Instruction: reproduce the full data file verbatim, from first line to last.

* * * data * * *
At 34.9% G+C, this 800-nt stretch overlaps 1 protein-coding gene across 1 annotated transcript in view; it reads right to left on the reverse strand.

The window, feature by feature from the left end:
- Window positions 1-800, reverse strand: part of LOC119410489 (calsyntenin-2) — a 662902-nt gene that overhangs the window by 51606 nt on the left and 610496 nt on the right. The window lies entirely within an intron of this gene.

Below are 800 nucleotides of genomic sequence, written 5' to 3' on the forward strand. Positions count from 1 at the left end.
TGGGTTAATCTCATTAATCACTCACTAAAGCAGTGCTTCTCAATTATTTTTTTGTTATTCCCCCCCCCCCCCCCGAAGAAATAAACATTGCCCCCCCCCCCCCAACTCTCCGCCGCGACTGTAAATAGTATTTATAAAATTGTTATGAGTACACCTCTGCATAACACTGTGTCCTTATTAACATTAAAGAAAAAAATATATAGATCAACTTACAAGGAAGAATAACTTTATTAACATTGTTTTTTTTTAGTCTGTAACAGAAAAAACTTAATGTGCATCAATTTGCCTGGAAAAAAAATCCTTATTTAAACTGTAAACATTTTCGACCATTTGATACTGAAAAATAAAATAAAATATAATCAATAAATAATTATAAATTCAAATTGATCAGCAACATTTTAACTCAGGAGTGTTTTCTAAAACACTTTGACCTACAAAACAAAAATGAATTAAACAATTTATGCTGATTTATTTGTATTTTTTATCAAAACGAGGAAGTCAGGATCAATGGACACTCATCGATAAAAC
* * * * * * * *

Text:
At 34.9% G+C, this 800-nt stretch overlaps 1 protein-coding gene across 1 annotated transcript in view; it reads right to left on the reverse strand.

The window, feature by feature from the left end:
- Window positions 1-800, reverse strand: part of LOC119410489 (calsyntenin-2) — a 662902-nt gene that overhangs the window by 51606 nt on the left and 610496 nt on the right. The window lies entirely within an intron of this gene.

Below are 800 nucleotides of genomic sequence, written 5' to 3' on the forward strand. Positions count from 1 at the left end.
TGGGTTAATCTCATTAATCACTCACTAAAGCAGTGCTTCTCAATTATTTTTTTGTTATTCCCCCCCCCCCCCCCGAAGAAATAAACATTGCCCCCCCCCCCCCAACTCTCCGCCGCGACTGTAAATAGTATTTATAAAATTGTTATGAGTACACCTCTGCATAACACTGTGTCCTTATTAACATTAAAGAAAAAAATATATAGATCAACTTACAAGGAAGAATAACTTTATTAACATTGTTTTTTTTTAGTCTGTAACAGAAAAAACTTAATGTGCATCAATTTGCCTGGAAAAAAAATCCTTATTTAAACTGTAAACATTTTCGACCATTTGATACTGAAAAATAAAATAAAATATAATCAATAAATAATTATAAATTCAAATTGATCAGCAACATTTTAACTCAGGAGTGTTTTCTAAAACACTTTGACCTACAAAACAAAAATGAATTAAACAATTTATGCTGATTTATTTGTATTTTTTATCAAAACGAGGAAGTCAGGATCAATGGACACTCATCGATAAAAC